STATE-OWNED transport enterprise CMED (Private) Limited’s protracted battle to recover US$3,8 million in a botched fuel deal in which private supplier First Oil failed to deliver for paid supplies has sucked in President Robert Mugabe’s office as it has emerged the parastatal, together with government’s fuel distributor PetroTrade, approached officials in the Office of the President and Cabinet to resolve the fiasco.
CMED alleges it made the decision to procure diesel from First Oil based on a recommendation by PetroTrade and National Oil Infrastructure Company (Noic), although these firms deny this saying the state-owned entity handled the transaction internally in violation of its own procurement procedures.
The case, which has brought into sharp focus government’s procurement systems and its commitment to fight corruption, has claimed the scalps of top management at CMED.
A letter dated September 22 2014, written by PetroTrade acting CEO Tanaka Sikwila, says suspended CMED managing director Davison Mhaka, fuels manager Brian Manjengwa and himself were summoned to deputy chief secretary in the Office of the President, Ray Ndhlukula to try to resolve the issue.
This, according to Sikwila, was after CMED had escalated the matter to the highest office in the land for intervention.
Contacted for comment yesterday, Ndhlukula confirmed being approached by the parties and that he referred them to the permanent secretary for Transport.
“After the presentations by the two companies, it was resolved that the two companies had to await for the outcomes of the court process and the findings of the CMED internal tribunal chaired by former Attorney-General Sobusa Gula-Ndebele which had also been seized with this matter,” Sikwila says in the letter addressed to CMED acting managing director Tambirayi Nhongonema.
The Gula-Ndebele-led board of enquiry in October 2013 produced a thick report on the circumstances surrounding the potential loss of US$2,7 million paid to First Oil on March 1 2013 for the delivery of three million litres of diesel which remain undelivered.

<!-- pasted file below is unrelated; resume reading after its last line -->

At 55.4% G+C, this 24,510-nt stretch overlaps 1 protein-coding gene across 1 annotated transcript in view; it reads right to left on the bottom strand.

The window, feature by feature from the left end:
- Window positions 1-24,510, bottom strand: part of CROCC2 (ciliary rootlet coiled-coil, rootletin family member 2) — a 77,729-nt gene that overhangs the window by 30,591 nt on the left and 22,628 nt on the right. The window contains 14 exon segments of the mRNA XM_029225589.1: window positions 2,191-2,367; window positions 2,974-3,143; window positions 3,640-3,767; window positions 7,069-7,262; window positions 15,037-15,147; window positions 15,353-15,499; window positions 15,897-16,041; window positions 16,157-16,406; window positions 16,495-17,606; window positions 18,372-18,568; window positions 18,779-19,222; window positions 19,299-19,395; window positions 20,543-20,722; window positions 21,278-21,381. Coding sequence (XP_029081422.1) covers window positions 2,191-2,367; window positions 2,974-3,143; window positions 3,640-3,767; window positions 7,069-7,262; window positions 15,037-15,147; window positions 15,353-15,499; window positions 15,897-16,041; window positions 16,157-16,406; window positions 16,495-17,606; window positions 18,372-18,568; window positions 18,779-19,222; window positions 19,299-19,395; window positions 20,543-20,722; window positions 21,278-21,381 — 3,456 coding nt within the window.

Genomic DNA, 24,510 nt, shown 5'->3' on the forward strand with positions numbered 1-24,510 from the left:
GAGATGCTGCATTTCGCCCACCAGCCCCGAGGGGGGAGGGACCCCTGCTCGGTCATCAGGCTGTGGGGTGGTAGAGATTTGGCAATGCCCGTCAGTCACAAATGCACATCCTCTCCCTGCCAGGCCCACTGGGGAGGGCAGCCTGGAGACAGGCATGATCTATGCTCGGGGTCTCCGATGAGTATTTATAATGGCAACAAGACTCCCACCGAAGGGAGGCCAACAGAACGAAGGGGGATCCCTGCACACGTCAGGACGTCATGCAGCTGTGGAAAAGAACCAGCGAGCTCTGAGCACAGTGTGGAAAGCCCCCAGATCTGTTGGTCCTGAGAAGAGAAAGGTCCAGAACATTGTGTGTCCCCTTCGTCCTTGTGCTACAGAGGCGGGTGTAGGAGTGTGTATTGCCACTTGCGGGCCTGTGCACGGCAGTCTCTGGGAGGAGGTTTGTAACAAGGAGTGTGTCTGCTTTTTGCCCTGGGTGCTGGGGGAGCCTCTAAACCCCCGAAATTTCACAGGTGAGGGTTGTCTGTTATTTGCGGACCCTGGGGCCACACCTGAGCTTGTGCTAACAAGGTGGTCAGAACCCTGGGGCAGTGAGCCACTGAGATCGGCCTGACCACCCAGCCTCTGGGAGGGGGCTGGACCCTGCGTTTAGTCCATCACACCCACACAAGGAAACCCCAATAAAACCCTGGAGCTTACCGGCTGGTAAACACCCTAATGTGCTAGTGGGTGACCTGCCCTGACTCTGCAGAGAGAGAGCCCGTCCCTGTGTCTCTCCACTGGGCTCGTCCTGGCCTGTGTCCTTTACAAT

It recommended First Oil and its directors should be held to account and be forced to pay back to CMED US$2,7 million within a given time. Apart from recovering the money from First Oil, the board also said CMED should plug holes in its procurement process going forward.
According to Sikwila’s letter and the Gula-Ndebele report, First Oil approached PetroTrade seeking to buy three million litres of diesel from the distributor and was quoted a price of US$1,27 per litre to give a total of US$3,81 million in February 2013.
First Oil is said to have indicated to PetroTrade they had a potential financier called Globe Investments/ORBSA who wanted to fund the procurement, but required a letter from the suppliers confirming availability of the product, which they got.
First Oil then reportedly approached PetroTrade in March 2013 and indicated they had an undisclosed customer whose banker, ZB Bank, wanted to finance the payment of fuel upon production of a confirmation from Noic indicating that PetroTrade had the product. First Oil had advised the bank that they would procure fuel from PetroTrade.
It emerged First Oil was procuring the diesel for CMED and reselling it at a lower price of US$1,21 per litre.
“I got curious in that PetroTrade was selling this product (diesel) to First Oil at US$1,27 (per litre) and in turn, First Oil was selling the same product to CMED at US$1,21 (per litre),” Sikwila says.
His letter adds that First Oil indicated they could take the knock as they had a shipload of fuel at a very cheap price and that this ship would arrive within 30 days from the agreement date, but because CMED required fuel immediately First Oil was willing to buy the product from PetroTrade at a higher price and then sell it to CMED at a lower price. It would then make good of this loss from the sales proceeds of the cheaper consignment.
Sikwila says First Oil and CMED later requested PetroTrade to release part of the product on the basis of a “forged” US$2,064 million bank guarantee telex swift code transcript that was allegedly done by Tetrad Bank and addressed to BancABC.
“In April 2014, CMED and First Oil further tried to dupe PetroTrade into releasing fuel by submitting a fraudulent bank guarantee purportedly from Tetrad, which was rejected,” Sikwila says. “Sometime in September 2013, CMED (represented by Mr Mhaka and Mr Manjengwa) and PetroTrade (represented by myself) were summoned by Dr Ndhlukula of the Office of President and Cabinet. This was after CMED escalated the issue to the Office of President for intervention.
After presentations by the two companies, it was resolved that the two companies had to await for the outcomes of court processes and findings of the CMED independent internal tribunal chaired by former Attorney-General Sobusa Gula-Ndebele which has also been seized with the matter.”
CMED has sued First Oil, PetroTrade and Noic for the non-delivery of the fuel, although its claim is being contested, particularly by PetroTrade which says the money was paid to First Oil which it then transferred to its offshore account and not itself as the supplier.